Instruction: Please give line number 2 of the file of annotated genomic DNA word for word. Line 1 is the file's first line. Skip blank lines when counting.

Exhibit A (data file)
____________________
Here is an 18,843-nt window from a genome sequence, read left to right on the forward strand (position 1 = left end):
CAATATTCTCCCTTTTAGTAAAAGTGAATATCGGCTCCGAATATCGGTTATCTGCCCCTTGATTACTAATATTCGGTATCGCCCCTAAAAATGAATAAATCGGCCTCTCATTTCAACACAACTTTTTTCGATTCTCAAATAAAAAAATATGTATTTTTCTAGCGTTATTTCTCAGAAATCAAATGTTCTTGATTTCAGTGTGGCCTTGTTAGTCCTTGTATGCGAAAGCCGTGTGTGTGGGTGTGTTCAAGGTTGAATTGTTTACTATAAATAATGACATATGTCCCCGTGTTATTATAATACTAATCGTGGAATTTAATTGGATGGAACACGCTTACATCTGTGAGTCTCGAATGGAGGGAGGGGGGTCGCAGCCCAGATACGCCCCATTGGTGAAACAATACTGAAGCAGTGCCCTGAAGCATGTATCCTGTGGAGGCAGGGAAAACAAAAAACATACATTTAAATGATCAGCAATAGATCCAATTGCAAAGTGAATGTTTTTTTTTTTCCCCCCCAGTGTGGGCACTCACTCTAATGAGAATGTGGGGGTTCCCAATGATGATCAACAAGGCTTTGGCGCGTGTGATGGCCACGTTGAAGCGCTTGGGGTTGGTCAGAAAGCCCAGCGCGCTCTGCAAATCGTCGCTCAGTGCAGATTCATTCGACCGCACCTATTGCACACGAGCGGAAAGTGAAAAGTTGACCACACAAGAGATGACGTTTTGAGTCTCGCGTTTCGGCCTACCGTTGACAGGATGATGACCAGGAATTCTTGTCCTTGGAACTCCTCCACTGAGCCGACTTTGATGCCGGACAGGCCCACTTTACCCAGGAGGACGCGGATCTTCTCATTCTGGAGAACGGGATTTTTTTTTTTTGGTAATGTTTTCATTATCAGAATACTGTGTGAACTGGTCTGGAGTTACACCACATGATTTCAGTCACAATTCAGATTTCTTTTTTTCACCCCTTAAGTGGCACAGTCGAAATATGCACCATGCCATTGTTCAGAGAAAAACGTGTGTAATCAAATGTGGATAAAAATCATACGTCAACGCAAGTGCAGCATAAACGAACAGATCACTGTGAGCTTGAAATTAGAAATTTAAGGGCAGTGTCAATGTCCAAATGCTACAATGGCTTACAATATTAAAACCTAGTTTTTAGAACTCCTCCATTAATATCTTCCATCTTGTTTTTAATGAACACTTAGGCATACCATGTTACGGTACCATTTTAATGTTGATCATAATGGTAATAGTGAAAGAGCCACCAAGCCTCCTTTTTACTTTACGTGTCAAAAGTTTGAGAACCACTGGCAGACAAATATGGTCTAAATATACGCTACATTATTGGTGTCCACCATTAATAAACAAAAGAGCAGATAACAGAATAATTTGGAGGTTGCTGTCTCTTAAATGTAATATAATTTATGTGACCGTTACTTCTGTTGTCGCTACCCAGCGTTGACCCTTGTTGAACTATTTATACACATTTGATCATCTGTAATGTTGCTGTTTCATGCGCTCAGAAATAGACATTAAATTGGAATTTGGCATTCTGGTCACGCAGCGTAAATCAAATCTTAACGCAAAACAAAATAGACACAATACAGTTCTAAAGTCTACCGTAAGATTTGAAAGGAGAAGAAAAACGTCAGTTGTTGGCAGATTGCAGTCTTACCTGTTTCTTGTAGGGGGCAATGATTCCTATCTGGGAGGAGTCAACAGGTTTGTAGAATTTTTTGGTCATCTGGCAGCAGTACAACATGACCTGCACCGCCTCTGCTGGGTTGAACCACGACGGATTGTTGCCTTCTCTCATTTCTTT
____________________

CAATATTCTCCCTTTTAGTAAAAGTGAATATCGGCTCCGAATATCGGTTATCTGCCCCTTGATTACTAATATTCGGTATCGCCCCTAAAAATGAATAAATCGGCCTCTCATTTCAACACAACTTTTTTCGATTCTCAAATAAAAAAATATGTATTTTTCTAGCGTTATTTCTCAGAAATCAAATGTTCTTGATTTCAGTGTGGCCTTGTTAGTCCTTGTATGCGAAAGCCGTGTGTGTGGGTGTGTTCAAGGTTGAATTGTTTACTATAAATAATGACATATGTCCCCGTGTTATTATAATACTAATCGTGGAATTTAATTGGATGGAACACGCTTACATCTGTGAGTCTCGAATGGAGGGAGGGGGGTCGCAGCCCAGATACGCCCCATTGGTGAAACAATACTGAAGCAGTGCCCTGAAGCATGTATCCTGTGGAGGCAGGGAAAACAAAAAACATACATTTAAATGATCAGCAATAGATCCAATTGCAAAGTGAATGTTTTTTTTTTTCCCCCCCAGTGTGGGCACTCACTCTAATGAGAATGTGGGGGTTCCCAATGATGATCAACAAGGCTTTGGCGCGTGTGATGGCCACGTTGAAGCGCTTGGGGTTGGTCAGAAAGCCCAGCGCGCTCTGCAAATCGTCGCTCAGTGCAGATTCATTCGACCGCACCTATTGCACACGAGCGGAAAGTGAAAAGTTGACCACACAAGAGATGACGTTTTGAGTCTCGCGTTTCGGCCTACCGTTGACAGGATGATGACCAGGAATTCTTGTCCTTGGAACTCCTCCACTGAGCCGACTTTGATGCCGGACAGGCCCACTTTACCCAGGAGGACGCGGATCTTCTCATTCTGGAGAACGGGATTTTTTTTTTTTGGTAATGTTTTCATTATCAGAATACTGTGTGAACTGGTCTGGAGTTACACCACATGATTTCAGTCACAATTCAGATTTCTTTTTTTCACCCCTTAAGTGGCACAGTCGAAATATGCACCATGCCATTGTTCAGAGAAAAACGTGTGTAATCAAATGTGGATAAAAATCATACGTCAACGCAAGTGCAGCATAAACGAACAGATCACTGTGAGCTTGAAATTAGAAATTTAAGGGCAGTGTCAATGTCCAAATGCTACAATGGCTTACAATATTAAAACCTAGTTTTTAGAACTCCTCCATTAATATCTTCCATCTTGTTTTTAATGAACACTTAGGCATACCATGTTACGGTACCATTTTAATGTTGATCATAATGGTAATAGTGAAAGAGCCACCAAGCCTCCTTTTTACTTTACGTGTCAAAAGTTTGAGAACCACTGGCAGACAAATATGGTCTAAATATACGCTACATTATTGGTGTCCACCATTAATAAACAAAAGAGCAGATAACAGAATAATTTGGAGGTTGCTGTCTCTTAAATGTAATATAATTTATGTGACCGTTACTTCTGTTGTCGCTACCCAGCGTTGACCCTTGTTGAACTATTTATACACATTTGATCATCTGTAATGTTGCTGTTTCATGCGCTCAGAAATAGACATTAAATTGGAATTTGGCATTCTGGTCACGCAGCGTAAATCAAATCTTAACGCAAAACAAAATAGACACAATACAGTTCTAAAGTCTACCGTAAGATTTGAAAGGAGAAGAAAAACGTCAGTTGTTGGCAGATTGCAGTCTTACCTGTTTCTTGTAGGGGGCAATGATTCCTATCTGGGAGGAGTCAACAGGTTTGTAGAATTTTTTGGTCATCTGGCAGCAGTACAACATGACCTGCACCGCCTCTGCTGGGTTGAACCACGACGGATTGTTGCCTTCTCTCATTTCTTT